Beyond the Blurb: On Critics and Criticism. Published by Cow Eye Press

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Dan Wickett


I agree with you on both major counts you bring up - contemporary writing should be viewed as literature, and only that writing from the past that does meet whatever today's standards for such should join the ranks of the contemporary material.

I also think it's pretty sad that those in charge of teaching this don't seem to be able to demonstrate themselves what it is they are teaching and/or why.

Great reading, thanks.


I agree that the defenses of the move to contemporary literature are less than inspiring. The teachers quoted don't seem to know the word 'pedagogy'.

It might be possible to teach high school students concepts like plot, characterization, point of view, and style from contemporary best seller type novels. It might also be quite possible to work with poets who are easy to swallow to start students down the road to serious poetics: verse, rhyme, meter, etc.

It's *possible* that reading 'Cold Mountain' in high school could prepare you in some way for reading Faulkner in college (the only place where, in my view, he is likely to be comprehended). But the contemporary lit has to be taught with the goal of preparation in mind, not just entertainment (or 'infotainment').

I would agree with shifting to a mixed diet including some contemporary literature if it were done for the right reasons. The key idea should be to get students reading, and give them basic tools and concepts (as partially enumerated above) and a measure of exposure. In my view high school students probably aren't ready for 'The Tempest' anyway.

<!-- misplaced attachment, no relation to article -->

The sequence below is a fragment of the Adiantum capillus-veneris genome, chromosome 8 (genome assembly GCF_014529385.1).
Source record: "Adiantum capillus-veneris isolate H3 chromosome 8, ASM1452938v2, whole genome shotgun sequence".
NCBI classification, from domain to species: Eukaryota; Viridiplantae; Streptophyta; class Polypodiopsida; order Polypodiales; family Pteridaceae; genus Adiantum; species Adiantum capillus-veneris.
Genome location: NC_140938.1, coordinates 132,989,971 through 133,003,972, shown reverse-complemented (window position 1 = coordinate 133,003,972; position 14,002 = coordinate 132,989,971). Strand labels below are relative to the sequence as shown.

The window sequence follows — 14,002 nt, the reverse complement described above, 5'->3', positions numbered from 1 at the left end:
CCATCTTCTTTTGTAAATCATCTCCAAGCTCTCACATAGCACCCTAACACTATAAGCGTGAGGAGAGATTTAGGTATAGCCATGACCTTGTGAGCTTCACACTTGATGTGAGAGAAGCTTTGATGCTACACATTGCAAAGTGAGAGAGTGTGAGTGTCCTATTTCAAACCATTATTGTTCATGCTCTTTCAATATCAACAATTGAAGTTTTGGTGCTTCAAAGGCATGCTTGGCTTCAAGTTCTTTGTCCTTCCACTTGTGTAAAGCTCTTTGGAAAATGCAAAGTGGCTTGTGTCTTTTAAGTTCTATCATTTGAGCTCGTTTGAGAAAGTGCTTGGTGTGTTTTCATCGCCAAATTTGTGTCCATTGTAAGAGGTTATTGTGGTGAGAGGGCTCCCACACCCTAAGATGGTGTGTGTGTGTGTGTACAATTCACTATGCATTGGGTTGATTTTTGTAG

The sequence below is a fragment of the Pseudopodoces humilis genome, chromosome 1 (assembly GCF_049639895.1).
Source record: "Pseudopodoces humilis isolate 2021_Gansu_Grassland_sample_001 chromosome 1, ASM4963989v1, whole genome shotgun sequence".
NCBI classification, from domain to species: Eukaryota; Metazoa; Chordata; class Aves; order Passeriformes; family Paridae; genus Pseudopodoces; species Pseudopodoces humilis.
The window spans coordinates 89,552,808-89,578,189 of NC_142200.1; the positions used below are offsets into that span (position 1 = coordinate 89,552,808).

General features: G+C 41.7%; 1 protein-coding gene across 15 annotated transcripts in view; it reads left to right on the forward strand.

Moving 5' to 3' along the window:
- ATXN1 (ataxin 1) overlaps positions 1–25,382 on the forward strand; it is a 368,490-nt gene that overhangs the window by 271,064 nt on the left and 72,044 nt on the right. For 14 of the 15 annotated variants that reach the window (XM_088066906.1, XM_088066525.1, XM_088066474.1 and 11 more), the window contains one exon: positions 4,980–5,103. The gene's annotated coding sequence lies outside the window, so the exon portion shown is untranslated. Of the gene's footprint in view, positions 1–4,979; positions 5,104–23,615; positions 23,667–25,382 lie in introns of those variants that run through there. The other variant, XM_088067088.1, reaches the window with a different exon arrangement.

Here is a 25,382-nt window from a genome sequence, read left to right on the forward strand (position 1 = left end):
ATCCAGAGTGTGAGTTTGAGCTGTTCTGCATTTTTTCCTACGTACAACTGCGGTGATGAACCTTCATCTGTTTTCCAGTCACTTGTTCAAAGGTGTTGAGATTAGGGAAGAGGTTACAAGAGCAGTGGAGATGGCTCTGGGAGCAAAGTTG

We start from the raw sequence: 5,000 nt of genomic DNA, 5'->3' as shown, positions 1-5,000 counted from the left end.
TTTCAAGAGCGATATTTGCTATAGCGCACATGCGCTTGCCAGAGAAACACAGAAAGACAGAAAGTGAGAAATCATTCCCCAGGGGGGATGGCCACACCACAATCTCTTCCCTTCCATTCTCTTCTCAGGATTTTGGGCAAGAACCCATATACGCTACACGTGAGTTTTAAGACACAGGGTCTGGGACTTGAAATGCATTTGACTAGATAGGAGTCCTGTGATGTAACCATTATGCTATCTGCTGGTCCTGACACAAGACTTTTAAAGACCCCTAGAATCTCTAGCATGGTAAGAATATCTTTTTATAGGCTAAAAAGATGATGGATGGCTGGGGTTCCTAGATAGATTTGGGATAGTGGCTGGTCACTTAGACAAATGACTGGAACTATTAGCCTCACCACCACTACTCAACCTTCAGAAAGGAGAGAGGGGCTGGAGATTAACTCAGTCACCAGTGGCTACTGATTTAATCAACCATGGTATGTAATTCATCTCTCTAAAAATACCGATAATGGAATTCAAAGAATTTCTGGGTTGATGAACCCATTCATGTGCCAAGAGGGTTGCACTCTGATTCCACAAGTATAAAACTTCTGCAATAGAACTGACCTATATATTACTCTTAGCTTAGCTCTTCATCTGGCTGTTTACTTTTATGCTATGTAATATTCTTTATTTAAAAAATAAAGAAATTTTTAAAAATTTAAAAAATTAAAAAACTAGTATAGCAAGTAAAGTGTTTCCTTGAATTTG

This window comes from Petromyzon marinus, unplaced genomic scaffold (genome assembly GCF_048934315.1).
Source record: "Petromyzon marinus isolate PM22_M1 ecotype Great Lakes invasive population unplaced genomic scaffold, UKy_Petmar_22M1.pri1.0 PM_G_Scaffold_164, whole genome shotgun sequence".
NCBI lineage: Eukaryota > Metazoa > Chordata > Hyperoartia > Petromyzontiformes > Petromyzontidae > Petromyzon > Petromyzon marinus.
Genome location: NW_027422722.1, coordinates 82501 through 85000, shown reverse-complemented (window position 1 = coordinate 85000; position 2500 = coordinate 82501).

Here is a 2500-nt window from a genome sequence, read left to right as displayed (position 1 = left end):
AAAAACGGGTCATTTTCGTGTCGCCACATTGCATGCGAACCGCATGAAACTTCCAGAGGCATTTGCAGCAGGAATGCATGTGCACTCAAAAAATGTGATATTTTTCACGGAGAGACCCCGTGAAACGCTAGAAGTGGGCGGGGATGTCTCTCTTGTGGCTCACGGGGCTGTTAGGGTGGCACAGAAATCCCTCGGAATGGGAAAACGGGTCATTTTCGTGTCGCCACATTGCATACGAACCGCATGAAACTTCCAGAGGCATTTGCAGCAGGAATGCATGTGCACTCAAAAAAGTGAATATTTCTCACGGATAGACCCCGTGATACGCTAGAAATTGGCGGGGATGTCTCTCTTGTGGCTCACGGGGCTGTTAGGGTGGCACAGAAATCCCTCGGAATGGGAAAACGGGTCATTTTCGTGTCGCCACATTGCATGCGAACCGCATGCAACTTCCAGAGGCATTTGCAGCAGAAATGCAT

But this seems to be occurring more out of laziness and lack of imagination than out of a desire for improved pedagogy.

Hapax Legomenon

Dangerous opinion to discontinue the teaching of literature! ( A lot of tenure-track people with PhD's will be out to get you). Teaching books as part of a canon is dry; far more natural is to give students a chance to choose their own books.I like the idea of students giving input about their preferences and the teacher forging a list on that basis. Less formal settings like bookclubs probably result in greater enthusiasm and participation.

Having taught literature and writing at several universities, I can say that college lit courses can be unrewarding. Why? 1)some of these books involve major time commitments, 2)students may not be interested in the subjects/themes (and why go through a book that means requires such a commitment of time?) 3) political issues about what constitutes great literature/art tend to cloud discussions and 4)the high cost of college tuition raises the question the "value" of a literature course vs. a computer course. Interestingly, I found the most enjoyable place for discussing literature was foreign language classes. Students are thrilled at discovering a foreign literary work and are not really concerned with analysis so much as gaining linguistic competence.

I never particularly enjoyed the teaching of literature at the graduate level, but at the high school and undergraduate level, literature can be a good way to allow students to discuss their problems and emotions. However, older readers may actually gain more from these "ancient themes" and have more tolerance of traditional storytelling without the videogame effects. Older readers can also critique a work on the basis of what they have already experienced; unfortunately, undergraduates look at fiction (both contemporary and classical) without having experience to hang it onto; reading at that age results in a less organic, more abstract approach to narrative (i.e, more appreciation for formal structure and less appreciation for realism or motivation). The ideal literature class (for me) would involve 10 college students, 10 people in their mid50's, and one teacher too passionate about literature to pursue a PhD.

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